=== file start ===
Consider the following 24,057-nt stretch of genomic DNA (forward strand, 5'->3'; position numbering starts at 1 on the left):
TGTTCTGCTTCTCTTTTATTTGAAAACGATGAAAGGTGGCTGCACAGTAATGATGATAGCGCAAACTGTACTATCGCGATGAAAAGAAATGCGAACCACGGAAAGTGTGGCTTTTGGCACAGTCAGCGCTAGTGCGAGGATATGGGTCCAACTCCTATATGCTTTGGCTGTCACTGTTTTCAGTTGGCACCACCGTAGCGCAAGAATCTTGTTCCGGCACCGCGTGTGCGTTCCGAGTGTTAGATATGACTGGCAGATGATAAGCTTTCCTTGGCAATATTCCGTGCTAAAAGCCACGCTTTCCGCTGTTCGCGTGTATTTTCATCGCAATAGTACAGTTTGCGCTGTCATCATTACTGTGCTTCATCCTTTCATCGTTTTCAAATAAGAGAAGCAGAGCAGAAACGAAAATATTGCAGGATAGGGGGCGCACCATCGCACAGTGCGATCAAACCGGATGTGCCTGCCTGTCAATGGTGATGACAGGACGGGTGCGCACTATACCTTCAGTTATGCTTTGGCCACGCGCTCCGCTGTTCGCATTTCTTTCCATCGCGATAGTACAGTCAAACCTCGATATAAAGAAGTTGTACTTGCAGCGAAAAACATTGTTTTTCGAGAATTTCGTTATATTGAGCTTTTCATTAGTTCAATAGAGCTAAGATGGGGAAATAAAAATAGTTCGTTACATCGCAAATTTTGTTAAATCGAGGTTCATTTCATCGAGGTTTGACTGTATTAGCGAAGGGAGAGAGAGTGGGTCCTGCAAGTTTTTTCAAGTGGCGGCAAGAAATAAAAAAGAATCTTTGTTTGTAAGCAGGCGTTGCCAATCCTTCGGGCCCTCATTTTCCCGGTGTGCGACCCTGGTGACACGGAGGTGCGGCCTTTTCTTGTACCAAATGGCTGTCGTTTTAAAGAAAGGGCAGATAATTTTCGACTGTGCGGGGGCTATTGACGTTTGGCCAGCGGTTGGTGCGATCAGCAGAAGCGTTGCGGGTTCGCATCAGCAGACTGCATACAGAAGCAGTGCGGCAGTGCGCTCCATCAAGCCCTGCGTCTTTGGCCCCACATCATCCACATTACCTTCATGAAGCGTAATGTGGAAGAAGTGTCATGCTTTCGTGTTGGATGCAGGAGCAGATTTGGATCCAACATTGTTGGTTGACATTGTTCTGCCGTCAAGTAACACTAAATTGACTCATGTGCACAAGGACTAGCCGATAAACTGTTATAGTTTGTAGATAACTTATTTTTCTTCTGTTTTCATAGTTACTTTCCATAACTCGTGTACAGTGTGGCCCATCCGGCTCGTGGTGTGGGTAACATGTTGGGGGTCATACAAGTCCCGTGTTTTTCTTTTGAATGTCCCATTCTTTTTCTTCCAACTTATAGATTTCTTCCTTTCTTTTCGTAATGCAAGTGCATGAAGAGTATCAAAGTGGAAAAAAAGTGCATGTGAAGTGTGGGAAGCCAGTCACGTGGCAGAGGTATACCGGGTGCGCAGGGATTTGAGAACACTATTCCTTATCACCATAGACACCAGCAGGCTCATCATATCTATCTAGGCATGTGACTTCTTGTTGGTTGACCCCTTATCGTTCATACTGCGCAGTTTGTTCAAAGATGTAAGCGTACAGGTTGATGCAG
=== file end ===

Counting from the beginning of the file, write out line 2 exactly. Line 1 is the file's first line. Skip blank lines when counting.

TGTTCTGCTTCTCTTTTATTTGAAAACGATGAAAGGTGGCTGCACAGTAATGATGATAGCGCAAACTGTACTATCGCGATGAAAAGAAATGCGAACCACGGAAAGTGTGGCTTTTGGCACAGTCAGCGCTAGTGCGAGGATATGGGTCCAACTCCTATATGCTTTGGCTGTCACTGTTTTCAGTTGGCACCACCGTAGCGCAAGAATCTTGTTCCGGCACCGCGTGTGCGTTCCGAGTGTTAGATATGACTGGCAGATGATAAGCTTTCCTTGGCAATATTCCGTGCTAAAAGCCACGCTTTCCGCTGTTCGCGTGTATTTTCATCGCAATAGTACAGTTTGCGCTGTCATCATTACTGTGCTTCATCCTTTCATCGTTTTCAAATAAGAGAAGCAGAGCAGAAACGAAAATATTGCAGGATAGGGGGCGCACCATCGCACAGTGCGATCAAACCGGATGTGCCTGCCTGTCAATGGTGATGACAGGACGGGTGCGCACTATACCTTCAGTTATGCTTTGGCCACGCGCTCCGCTGTTCGCATTTCTTTCCATCGCGATAGTACAGTCAAACCTCGATATAAAGAAGTTGTACTTGCAGCGAAAAACATTGTTTTTCGAGAATTTCGTTATATTGAGCTTTTCATTAGTTCAATAGAGCTAAGATGGGGAAATAAAAATAGTTCGTTACATCGCAAATTTTGTTAAATCGAGGTTCATTTCATCGAGGTTTGACTGTATTAGCGAAGGGAGAGAGAGTGGGTCCTGCAAGTTTTTTCAAGTGGCGGCAAGAAATAAAAAAGAATCTTTGTTTGTAAGCAGGCGTTGCCAATCCTTCGGGCCCTCATTTTCCCGGTGTGCGACCCTGGTGACACGGAGGTGCGGCCTTTTCTTGTACCAAATGGCTGTCGTTTTAAAGAAAGGGCAGATAATTTTCGACTGTGCGGGGGCTATTGACGTTTGGCCAGCGGTTGGTGCGATCAGCAGAAGCGTTGCGGGTTCGCATCAGCAGACTGCATACAGAAGCAGTGCGGCAGTGCGCTCCATCAAGCCCTGCGTCTTTGGCCCCACATCATCCACATTACCTTCATGAAGCGTAATGTGGAAGAAGTGTCATGCTTTCGTGTTGGATGCAGGAGCAGATTTGGATCCAACATTGTTGGTTGACATTGTTCTGCCGTCAAGTAACACTAAATTGACTCATGTGCACAAGGACTAGCCGATAAACTGTTATAGTTTGTAGATAACTTATTTTTCTTCTGTTTTCATAGTTACTTTCCATAACTCGTGTACAGTGTGGCCCATCCGGCTCGTGGTGTGGGTAACATGTTGGGGGTCATACAAGTCCCGTGTTTTTCTTTTGAATGTCCCATTCTTTTTCTTCCAACTTATAGATTTCTTCCTTTCTTTTCGTAATGCAAGTGCATGAAGAGTATCAAAGTGGAAAAAAAGTGCATGTGAAGTGTGGGAAGCCAGTCACGTGGCAGAGGTATACCGGGTGCGCAGGGATTTGAGAACACTATTCCTTATCACCATAGACACCAGCAGGCTCATCATATCTATCTAGGCATGTGACTTCTTGTTGGTTGACCCCTTATCGTTCATACTGCGCAGTTTGTTCAAAGATGTAAGCGTACAGGTTGATGCAG